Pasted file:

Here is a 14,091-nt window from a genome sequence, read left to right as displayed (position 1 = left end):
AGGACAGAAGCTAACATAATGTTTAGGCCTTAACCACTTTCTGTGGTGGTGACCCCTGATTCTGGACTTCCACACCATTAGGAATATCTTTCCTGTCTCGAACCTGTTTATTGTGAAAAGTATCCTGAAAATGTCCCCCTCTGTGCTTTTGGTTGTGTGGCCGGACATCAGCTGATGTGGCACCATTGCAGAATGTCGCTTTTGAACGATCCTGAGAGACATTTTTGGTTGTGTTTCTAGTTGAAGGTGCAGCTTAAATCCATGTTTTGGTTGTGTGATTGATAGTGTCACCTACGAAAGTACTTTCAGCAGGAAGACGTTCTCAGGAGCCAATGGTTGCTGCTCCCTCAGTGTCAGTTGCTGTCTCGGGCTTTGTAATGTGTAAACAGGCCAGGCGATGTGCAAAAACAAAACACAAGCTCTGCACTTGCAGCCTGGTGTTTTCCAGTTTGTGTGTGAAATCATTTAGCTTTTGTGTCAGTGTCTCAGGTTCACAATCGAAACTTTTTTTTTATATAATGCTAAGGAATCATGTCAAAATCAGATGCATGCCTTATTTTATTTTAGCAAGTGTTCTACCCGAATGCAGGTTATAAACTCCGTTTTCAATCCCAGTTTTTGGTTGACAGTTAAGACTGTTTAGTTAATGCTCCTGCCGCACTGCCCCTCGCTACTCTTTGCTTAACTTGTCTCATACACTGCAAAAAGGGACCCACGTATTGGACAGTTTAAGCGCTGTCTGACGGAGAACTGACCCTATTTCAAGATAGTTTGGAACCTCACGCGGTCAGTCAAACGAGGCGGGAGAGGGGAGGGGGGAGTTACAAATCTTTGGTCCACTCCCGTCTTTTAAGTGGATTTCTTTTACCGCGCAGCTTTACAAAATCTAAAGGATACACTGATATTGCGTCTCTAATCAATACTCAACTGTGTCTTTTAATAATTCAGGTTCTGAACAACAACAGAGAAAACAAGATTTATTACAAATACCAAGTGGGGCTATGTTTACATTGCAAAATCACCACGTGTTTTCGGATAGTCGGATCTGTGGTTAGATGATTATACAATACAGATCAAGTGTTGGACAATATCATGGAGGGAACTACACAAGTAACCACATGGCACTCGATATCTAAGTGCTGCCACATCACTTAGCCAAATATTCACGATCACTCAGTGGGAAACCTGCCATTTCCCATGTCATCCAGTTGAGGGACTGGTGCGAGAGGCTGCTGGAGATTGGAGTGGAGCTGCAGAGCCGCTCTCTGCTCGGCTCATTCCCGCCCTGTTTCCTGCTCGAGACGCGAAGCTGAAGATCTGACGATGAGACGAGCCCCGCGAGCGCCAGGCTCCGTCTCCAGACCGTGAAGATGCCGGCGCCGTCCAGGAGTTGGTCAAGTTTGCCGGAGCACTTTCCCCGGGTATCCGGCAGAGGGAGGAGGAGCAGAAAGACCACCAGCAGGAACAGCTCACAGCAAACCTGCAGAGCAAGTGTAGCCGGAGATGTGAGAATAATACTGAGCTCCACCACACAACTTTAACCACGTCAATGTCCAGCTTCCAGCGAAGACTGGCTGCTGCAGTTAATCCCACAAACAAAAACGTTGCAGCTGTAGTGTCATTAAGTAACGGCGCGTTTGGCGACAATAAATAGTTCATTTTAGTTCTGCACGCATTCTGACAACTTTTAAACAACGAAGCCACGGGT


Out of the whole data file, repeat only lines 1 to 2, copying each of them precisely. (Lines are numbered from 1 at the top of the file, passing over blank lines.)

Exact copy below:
Here is a 14,091-nt window from a genome sequence, read left to right as displayed (position 1 = left end):
AGGACAGAAGCTAACATAATGTTTAGGCCTTAACCACTTTCTGTGGTGGTGACCCCTGATTCTGGACTTCCACACCATTAGGAATATCTTTCCTGTCTCGAACCTGTTTATTGTGAAAAGTATCCTGAAAATGTCCCCCTCTGTGCTTTTGGTTGTGTGGCCGGACATCAGCTGATGTGGCACCATTGCAGAATGTCGCTTTTGAACGATCCTGAGAGACATTTTTGGTTGTGTTTCTAGTTGAAGGTGCAGCTTAAATCCATGTTTTGGTTGTGTGATTGATAGTGTCACCTACGAAAGTACTTTCAGCAGGAAGACGTTCTCAGGAGCCAATGGTTGCTGCTCCCTCAGTGTCAGTTGCTGTCTCGGGCTTTGTAATGTGTAAACAGGCCAGGCGATGTGCAAAAACAAAACACAAGCTCTGCACTTGCAGCCTGGTGTTTTCCAGTTTGTGTGTGAAATCATTTAGCTTTTGTGTCAGTGTCTCAGGTTCACAATCGAAACTTTTTTTTTATATAATGCTAAGGAATCATGTCAAAATCAGATGCATGCCTTATTTTATTTTAGCAAGTGTTCTACCCGAATGCAGGTTATAAACTCCGTTTTCAATCCCAGTTTTTGGTTGACAGTTAAGACTGTTTAGTTAATGCTCCTGCCGCACTGCCCCTCGCTACTCTTTGCTTAACTTGTCTCATACACTGCAAAAAGGGACCCACGTATTGGACAGTTTAAGCGCTGTCTGACGGAGAACTGACCCTATTTCAAGATAGTTTGGAACCTCACGCGGTCAGTCAAACGAGGCGGGAGAGGGGAGGGGGGAGTTACAAATCTTTGGTCCACTCCCGTCTTTTAAGTGGATTTCTTTTACCGCGCAGCTTTACAAAATCTAAAGGATACACTGATATTGCGTCTCTAATCAATACTCAACTGTGTCTTTTAATAATTCAGGTTCTGAACAACAACAGAGAAAACAAGATTTATTACAAATACCAAGTGGGGCTATGTTTACATTGCAAAATCACCACGTGTTTTCGGATAGTCGGATCTGTGGTTAGATGATTATACAATACAGATCAAGTGTTGGACAATATCATGGAGGGAACTACACAAGTAACCACATGGCACTCGATATCTAAGTGCTGCCACATCACTTAGCCAAATATTCACGATCACTCAGTGGGAAACCTGCCATTTCCCATGTCATCCAGTTGAGGGACTGGTGCGAGAGGCTGCTGGAGATTGGAGTGGAGCTGCAGAGCCGCTCTCTGCTCGGCTCATTCCCGCCCTGTTTCCTGCTCGAGACGCGAAGCTGAAGATCTGACGATGAGACGAGCCCCGCGAGCGCCAGGCTCCGTCTCCAGACCGTGAAGATGCCGGCGCCGTCCAGGAGTTGGTCAAGTTTGCCGGAGCACTTTCCCCGGGTATCCGGCAGAGGGAGGAGGAGCAGAAAGACCACCAGCAGGAACAGCTCACAGCAAACCTGCAGAGCAAGTGTAGCCGGAGATGTGAGAATAATACTGAGCTCCACCACACAACTTTAACCACGTCAATGTCCAGCTTCCAGCGAAGACTGGCTGCTGCAGTTAATCCCACAAACAAAAACGTTGCAGCTGTAGTGTCATTAAGTAACGGCGCGTTTGGCGACAATAAATAGTTCATTTTAGTTCTGCACGCATTCTGACAACTTTTAAACAACGAAGCCACGGGT